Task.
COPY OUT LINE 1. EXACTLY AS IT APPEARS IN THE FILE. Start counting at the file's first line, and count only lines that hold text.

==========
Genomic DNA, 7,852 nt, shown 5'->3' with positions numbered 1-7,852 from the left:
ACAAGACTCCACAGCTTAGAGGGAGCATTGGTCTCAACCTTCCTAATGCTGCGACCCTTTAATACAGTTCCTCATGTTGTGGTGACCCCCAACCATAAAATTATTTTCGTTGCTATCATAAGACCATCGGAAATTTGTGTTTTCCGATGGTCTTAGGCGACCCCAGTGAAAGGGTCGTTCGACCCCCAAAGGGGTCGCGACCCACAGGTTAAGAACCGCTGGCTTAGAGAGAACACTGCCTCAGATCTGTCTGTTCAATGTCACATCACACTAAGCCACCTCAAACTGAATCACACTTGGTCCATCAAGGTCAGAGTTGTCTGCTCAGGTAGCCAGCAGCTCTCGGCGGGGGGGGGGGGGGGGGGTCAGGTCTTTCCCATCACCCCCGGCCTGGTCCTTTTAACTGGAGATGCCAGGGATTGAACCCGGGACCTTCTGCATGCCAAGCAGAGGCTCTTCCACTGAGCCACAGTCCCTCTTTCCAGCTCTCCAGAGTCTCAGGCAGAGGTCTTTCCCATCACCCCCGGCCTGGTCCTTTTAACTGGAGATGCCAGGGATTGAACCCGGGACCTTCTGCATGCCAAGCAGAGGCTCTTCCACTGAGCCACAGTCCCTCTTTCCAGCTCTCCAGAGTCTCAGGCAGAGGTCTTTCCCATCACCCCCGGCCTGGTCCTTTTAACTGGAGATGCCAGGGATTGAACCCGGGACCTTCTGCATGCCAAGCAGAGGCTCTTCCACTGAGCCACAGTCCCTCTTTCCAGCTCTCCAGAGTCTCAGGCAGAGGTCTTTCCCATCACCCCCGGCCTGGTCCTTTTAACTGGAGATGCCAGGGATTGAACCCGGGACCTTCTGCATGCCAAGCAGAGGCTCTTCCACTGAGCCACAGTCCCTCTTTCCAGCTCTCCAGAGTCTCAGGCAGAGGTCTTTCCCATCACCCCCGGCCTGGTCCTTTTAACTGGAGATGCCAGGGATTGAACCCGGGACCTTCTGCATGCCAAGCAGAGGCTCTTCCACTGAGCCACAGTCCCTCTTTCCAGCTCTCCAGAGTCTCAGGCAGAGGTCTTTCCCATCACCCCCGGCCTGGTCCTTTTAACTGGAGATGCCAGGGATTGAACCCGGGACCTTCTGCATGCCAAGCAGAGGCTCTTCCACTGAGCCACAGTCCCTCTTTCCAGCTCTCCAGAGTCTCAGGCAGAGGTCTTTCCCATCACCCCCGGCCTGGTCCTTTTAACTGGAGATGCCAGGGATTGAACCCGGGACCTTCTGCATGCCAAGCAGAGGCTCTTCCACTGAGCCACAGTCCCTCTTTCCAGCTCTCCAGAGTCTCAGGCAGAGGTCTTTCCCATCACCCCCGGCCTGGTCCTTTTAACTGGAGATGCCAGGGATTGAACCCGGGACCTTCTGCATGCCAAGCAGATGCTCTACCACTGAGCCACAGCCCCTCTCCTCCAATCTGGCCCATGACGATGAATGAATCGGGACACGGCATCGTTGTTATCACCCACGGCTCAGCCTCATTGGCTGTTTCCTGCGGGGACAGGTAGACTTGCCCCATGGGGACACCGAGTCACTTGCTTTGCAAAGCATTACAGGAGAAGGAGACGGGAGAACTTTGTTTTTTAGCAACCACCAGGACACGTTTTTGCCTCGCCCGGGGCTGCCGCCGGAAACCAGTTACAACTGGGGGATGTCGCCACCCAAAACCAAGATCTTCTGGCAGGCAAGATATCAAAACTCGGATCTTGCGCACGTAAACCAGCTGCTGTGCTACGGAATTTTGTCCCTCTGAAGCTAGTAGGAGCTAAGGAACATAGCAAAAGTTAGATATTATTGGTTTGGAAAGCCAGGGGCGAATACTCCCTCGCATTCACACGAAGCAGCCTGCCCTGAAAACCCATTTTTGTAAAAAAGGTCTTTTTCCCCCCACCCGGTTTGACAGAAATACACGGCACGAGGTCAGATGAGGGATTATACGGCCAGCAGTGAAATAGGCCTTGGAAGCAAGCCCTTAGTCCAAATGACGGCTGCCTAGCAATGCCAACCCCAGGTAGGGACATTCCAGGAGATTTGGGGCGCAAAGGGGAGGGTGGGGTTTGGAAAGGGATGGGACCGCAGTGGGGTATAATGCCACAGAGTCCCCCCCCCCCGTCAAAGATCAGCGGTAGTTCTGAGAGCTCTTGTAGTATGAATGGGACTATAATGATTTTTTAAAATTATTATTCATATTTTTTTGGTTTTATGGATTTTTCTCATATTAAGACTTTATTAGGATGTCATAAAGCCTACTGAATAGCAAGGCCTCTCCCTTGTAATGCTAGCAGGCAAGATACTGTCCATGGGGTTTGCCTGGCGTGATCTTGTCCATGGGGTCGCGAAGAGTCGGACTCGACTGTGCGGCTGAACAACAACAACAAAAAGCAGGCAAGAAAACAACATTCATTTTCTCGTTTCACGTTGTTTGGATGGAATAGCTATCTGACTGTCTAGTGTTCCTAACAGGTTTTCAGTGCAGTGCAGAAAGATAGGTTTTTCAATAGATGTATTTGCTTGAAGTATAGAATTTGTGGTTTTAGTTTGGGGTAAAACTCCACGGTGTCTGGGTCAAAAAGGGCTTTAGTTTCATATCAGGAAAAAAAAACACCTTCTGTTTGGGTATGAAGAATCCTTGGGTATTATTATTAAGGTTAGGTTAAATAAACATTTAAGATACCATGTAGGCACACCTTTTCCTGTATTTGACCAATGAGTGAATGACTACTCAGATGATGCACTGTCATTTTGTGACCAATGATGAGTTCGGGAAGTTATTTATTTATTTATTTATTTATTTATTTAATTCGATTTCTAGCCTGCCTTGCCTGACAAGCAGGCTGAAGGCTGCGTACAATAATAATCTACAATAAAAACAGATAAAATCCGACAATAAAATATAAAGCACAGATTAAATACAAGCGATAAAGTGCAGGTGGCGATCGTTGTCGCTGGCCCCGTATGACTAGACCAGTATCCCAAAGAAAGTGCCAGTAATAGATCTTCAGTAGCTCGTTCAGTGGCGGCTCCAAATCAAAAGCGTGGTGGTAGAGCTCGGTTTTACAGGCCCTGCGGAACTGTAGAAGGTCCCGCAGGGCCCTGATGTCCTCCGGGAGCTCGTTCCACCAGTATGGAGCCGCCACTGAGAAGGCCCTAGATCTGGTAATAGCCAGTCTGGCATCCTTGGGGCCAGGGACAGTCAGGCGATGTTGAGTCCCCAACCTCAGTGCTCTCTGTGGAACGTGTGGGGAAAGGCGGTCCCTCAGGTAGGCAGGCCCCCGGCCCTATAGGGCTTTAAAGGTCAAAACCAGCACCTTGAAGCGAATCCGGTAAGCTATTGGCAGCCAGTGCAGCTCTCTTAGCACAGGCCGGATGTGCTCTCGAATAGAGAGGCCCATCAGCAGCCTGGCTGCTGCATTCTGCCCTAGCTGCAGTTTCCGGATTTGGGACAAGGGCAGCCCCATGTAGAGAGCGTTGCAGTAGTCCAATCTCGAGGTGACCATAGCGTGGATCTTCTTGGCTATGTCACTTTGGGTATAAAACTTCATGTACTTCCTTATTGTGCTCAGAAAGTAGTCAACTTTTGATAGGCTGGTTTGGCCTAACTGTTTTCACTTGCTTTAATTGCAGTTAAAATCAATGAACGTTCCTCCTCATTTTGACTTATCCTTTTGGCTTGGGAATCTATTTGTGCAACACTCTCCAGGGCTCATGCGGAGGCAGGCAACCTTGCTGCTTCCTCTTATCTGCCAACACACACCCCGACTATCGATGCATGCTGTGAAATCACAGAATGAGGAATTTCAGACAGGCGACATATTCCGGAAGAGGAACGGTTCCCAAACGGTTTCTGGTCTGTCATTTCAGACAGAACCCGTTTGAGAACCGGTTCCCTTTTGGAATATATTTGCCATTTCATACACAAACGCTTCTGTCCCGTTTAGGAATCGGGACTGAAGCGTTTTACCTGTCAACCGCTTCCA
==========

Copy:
Genomic DNA, 7,852 nt, shown 5'->3' with positions numbered 1-7,852 from the left: